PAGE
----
“Before I decided to come here I knew we had three Thai girls here,” Chayanun recalled. “Actually, I thought I was not going to come to the States at all because I could not speak English at all.”
As Martens and Gentile challenged Chayanun to mature in her physical abilities on the course at Iowa State, she was also tasked with maturing as a young adult off it.
Being 13 time zones away from home meant that not only was Koy geographically distant from home, but the window for communicating with her family was small. Chayanun learned to work through the times when, had she been home, she could’ve gone to her mother for assistance.
Learning to work through the problems she faced every day helped Chayanun develop a resolve that carried over to the golf course and establish what she and Gentile consider to be her biggest improvement since arriving in Ames: her mentality.
“It’s been a lot of fun to watch her really mature not only as a person, but as a player and to see her come into her own and just become more and more comfortable both here at Iowa State and on the golf team and watch her game flourish,” Gentile said. “This year especially, the rounds that she’s played, when you watch her on the golf course she just looks so comfortable and seems in her element – like this is what she’s supposed to be doing.”
While the mental aspect of golf has been important to Chayanun’s development, the physical changes to her game have also been noticeable.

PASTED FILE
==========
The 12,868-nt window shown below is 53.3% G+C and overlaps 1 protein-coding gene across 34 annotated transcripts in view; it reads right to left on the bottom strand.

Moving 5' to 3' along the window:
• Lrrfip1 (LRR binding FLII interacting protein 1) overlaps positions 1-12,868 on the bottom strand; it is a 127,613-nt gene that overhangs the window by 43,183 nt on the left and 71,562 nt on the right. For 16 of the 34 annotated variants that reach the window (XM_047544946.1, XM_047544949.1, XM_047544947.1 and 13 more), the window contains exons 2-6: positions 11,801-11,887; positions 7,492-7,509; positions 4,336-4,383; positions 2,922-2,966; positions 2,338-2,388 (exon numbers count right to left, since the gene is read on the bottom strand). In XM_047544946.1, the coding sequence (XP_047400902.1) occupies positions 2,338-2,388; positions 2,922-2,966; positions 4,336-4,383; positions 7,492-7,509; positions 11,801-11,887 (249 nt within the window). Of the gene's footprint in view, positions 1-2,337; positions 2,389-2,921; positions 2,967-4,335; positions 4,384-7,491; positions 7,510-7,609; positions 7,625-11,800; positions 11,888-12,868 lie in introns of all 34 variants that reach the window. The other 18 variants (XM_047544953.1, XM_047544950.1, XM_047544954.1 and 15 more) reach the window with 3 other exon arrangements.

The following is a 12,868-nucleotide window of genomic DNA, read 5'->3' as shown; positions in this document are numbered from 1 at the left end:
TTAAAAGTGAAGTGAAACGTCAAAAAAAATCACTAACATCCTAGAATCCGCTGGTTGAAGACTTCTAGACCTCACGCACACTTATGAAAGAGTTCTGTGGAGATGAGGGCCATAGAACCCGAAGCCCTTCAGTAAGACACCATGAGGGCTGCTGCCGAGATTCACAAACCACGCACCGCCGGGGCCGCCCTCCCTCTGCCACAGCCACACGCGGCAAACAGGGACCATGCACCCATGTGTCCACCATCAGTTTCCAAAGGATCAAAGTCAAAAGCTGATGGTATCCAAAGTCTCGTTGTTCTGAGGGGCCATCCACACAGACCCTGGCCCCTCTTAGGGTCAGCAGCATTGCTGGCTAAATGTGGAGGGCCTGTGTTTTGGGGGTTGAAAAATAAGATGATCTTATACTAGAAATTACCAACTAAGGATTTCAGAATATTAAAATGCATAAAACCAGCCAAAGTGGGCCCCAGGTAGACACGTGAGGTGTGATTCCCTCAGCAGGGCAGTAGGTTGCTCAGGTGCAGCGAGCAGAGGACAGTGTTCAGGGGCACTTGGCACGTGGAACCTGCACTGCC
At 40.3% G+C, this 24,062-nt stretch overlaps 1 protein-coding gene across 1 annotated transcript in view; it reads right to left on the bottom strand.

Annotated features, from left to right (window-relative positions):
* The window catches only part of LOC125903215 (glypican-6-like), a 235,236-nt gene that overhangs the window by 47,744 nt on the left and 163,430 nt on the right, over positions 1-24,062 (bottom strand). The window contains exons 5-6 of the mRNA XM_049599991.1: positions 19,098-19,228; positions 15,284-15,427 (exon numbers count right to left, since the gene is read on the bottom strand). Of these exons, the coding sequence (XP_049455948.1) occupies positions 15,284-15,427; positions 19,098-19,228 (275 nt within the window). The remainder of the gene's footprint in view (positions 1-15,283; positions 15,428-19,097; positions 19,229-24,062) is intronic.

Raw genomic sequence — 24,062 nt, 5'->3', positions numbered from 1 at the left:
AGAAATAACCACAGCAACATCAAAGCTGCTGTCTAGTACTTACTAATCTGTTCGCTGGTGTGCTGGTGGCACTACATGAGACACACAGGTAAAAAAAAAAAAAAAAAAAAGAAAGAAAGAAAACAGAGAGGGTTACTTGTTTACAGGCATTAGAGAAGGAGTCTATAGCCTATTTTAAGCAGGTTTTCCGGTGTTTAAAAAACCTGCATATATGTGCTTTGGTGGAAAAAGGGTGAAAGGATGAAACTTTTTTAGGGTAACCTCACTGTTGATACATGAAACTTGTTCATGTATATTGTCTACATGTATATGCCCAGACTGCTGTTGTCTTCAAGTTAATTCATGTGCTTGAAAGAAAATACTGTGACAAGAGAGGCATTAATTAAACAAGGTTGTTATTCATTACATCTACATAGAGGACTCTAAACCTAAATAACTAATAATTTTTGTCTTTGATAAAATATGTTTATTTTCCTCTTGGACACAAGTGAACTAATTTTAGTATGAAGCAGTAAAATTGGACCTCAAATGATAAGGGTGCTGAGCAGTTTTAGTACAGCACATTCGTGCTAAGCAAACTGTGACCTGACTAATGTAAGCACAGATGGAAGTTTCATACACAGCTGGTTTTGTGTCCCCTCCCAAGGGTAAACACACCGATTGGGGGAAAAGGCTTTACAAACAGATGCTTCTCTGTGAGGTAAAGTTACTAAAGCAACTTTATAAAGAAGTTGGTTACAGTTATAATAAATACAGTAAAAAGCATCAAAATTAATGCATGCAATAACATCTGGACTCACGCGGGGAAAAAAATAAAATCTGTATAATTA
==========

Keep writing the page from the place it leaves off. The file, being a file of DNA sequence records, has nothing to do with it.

“The process of getting better, she did a great job of it,” Martens said. “When you look at her videos from her freshman year, the transformation is insane. She went from being this little girl to, really, you don’t want to play against her now.”
Koy feels like she is peaking at just the right time as her senior season approaches its climax, having placed in the top-10 in 4 of her last 5 tournaments. This, she anticipates, will help catapult her into the professional ranks after graduation in May. She could thank her coaches and teammates for hours, but perhaps above all else she would thank her family.
After all, it was her brother who incidentally introduced her to the game. To this day, it’s her mom that follows every tournament online and offers a little push in the right direction when Chayanun isn’t sure exactly where to go.
The journey was not always easy for Koy, but she has no doubt that it has always been worth it.
“I improved a lot and I’ve changed a lot,” Chayanun said. “When I was in Thailand, I couldn’t do anything by myself. I had to ask my mom, ‘Hey mom, can you do this for me?’… I couldn’t speak English, but I needed to find a way to communicate with someone because I needed help from them.
“It was really hard for me, but I have to be though. I have to be brave and not be shy and not scared of anything and that helped me to be stronger in my mentality and everything. It was really hard, but I’m glad I got through everything and now I’m fine.”
A big smile crept across Chayanun’s face.
“I’m almost [a] graduate.”